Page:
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  #21  
Old 05-16-2009
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The problem with filling the existing void with thickened epoxy, without opening up the deck's skin—either from above or below—is that you can't be sure you filled it completely. Also, adding thickened epoxy to it isn't going to return the deck to the same level of strength that re-coring it would do, and will make any proper future repair much more difficult to do.

Why not just re-core the area properly??? It isn't that difficult a task to do.
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  #22  
Old 05-16-2009
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Lightbulb Nondestructive repair

If it were my problem to fix, I would proceed as follows:

1. Confirm you have removed all the rot. A moisture meter will help, but the fact that color of the core is good at this point indicates you are there.

2. Dry with heat lamp until bone dry. May take a few days or a week. The moisture has to leave via the slot where the tang used to go, so it will take time.

3. Close off the lower side with vinyl rigging or electrical tape. Seal it well, to contain the epoxy during the fix.

4. Flood the cavity to soak the existing core with Smith's clear penetrating epoxy. CPES is watery-thin, extremely slow-setting, and will penetrate the existing core. It can also mix with minimal amounts of moisture. It will disappear into the balsa over the course of a day. You may have to re-fill the cavity a few times as it soaks in. The cavity will look almost empty after the CPES soaks into the core.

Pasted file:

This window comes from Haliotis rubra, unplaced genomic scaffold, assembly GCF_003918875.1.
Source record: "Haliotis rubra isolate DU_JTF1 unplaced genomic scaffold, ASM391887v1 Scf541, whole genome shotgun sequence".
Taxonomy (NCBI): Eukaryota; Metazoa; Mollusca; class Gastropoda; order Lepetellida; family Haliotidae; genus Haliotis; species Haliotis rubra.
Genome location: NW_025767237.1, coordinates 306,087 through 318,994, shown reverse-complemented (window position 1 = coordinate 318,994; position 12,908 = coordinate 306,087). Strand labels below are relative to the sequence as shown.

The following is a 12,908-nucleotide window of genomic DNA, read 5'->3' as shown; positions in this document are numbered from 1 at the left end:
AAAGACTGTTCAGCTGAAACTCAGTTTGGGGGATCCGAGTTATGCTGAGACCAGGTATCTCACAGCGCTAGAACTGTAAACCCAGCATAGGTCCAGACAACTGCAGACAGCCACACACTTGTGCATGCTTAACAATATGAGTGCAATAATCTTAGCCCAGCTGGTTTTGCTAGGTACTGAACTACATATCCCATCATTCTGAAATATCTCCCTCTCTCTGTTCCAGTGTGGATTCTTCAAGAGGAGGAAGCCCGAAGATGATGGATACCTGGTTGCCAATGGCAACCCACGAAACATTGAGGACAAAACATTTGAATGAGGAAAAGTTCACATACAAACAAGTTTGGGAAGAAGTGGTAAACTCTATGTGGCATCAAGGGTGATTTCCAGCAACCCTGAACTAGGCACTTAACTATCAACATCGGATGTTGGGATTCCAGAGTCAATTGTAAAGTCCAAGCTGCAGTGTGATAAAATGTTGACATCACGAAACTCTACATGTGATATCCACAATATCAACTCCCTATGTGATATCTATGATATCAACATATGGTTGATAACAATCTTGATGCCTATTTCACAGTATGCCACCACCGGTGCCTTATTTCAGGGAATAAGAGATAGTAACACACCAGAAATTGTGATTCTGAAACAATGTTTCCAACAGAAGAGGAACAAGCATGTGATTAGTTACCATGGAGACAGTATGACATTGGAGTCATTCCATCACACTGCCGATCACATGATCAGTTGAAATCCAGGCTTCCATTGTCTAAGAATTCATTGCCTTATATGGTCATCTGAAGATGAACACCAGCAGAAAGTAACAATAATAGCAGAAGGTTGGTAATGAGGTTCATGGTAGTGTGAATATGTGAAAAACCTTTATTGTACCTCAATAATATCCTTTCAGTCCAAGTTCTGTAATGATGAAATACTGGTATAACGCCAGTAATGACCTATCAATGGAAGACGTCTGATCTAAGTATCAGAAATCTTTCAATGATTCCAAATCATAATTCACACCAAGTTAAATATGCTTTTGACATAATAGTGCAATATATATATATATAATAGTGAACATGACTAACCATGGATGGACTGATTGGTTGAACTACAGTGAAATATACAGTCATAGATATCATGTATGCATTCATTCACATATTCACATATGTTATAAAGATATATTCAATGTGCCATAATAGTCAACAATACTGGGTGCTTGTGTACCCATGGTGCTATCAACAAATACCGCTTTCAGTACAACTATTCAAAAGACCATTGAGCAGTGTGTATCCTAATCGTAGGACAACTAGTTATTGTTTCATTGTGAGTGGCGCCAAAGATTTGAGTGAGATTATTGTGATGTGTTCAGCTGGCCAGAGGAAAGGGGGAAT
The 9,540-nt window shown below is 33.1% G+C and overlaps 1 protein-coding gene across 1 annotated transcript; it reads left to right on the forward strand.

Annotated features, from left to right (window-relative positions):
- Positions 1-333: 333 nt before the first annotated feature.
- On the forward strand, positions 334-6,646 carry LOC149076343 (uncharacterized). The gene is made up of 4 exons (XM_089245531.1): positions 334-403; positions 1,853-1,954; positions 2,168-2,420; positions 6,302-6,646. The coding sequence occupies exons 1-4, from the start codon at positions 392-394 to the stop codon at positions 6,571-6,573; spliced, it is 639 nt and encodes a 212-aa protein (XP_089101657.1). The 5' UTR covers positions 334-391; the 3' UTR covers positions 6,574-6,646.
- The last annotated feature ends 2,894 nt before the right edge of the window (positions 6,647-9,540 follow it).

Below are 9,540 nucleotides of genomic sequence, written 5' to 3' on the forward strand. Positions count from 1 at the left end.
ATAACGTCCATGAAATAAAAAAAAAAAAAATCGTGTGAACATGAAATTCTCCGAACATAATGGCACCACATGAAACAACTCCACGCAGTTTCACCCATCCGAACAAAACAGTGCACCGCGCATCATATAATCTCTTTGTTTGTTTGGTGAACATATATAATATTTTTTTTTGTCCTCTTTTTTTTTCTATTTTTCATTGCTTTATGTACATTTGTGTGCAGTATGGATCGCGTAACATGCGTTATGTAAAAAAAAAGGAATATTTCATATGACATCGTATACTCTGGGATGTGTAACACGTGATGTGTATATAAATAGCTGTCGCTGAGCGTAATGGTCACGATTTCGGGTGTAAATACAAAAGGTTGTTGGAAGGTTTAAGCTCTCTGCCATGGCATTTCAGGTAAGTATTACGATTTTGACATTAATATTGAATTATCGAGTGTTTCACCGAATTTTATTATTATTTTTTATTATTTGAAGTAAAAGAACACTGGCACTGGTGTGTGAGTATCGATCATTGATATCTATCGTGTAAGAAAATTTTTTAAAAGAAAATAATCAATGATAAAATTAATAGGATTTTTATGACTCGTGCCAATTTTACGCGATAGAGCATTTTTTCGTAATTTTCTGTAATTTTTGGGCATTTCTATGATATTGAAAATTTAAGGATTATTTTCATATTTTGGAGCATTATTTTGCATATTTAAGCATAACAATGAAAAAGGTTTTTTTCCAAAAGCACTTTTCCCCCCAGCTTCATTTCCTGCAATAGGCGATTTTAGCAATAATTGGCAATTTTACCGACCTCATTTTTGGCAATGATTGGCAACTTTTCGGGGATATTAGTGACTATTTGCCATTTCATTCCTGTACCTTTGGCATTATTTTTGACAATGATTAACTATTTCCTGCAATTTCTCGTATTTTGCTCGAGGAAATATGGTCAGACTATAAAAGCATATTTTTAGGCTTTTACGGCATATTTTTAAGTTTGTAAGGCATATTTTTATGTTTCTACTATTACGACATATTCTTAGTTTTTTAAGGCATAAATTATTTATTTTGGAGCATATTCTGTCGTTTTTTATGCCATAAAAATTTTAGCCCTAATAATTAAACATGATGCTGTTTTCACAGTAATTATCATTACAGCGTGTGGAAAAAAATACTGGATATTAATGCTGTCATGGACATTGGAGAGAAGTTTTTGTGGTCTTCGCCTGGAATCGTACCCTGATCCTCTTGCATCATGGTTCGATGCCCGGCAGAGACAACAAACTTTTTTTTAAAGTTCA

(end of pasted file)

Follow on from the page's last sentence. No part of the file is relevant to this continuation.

5. After a day, inject a good epoxy, such as West, thickened a bit with colloidal silica. Thin enough to inject, but thick enough to increase strength. It will crosslink to the CPES (which will not blush). Use a slow hardener to avoid exotherm heating, mix with as few bubbles as possible, and allow bubbles to rise in the mixing cup. Draw the epoxy (from the bottom, where there shouldn't be many bubbles) into an epoxy syringe, and slowly flood the cavity, allowing air to exit. If there is significant camber or angle to the area, you can apply vinyl tape to the lower edge to contain the fluid, or you can actually form a "cup" or "tube" (that is higher than the deck) with the tape. You may need to refill the void a few times as the epoxy soaks into the core and bubbles exit.

6. Result may have some minor bubbles, nothing structural, and it will be waterproof and solid. Probably harder than the surrounding balsa-cored area, and definitely stronger. Remove the vinyl tape.

7. Re-cut the opening for the tang, reinstall the tang, and bed the top to keep water at bay.

8. Finished fix will maintain the original skin (inside and out) and should outlast the rest of the boat.
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  #23  
Old 05-16-2009
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Quote:
Originally Posted by sailingdog View Post
Why not just re-core the area properly??? It isn't that difficult a task to do.
Because the repair will never match. But it may come to that.

EDIT: But you raise a very good point about it making a future repair difficult.

Last edited by jarcher; 05-16-2009 at 11:34 AM.
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Old 05-16-2009
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Quote:
Originally Posted by pvanv1 View Post
If there is significant camber or angle to the area, you can apply vinyl tape to the lower edge to contain the fluid, or you can actually form a "cup" or "tube" (that is higher than the deck) with the tape. You may need to refill the void a few times as the epoxy soaks into the core and bubbles exit.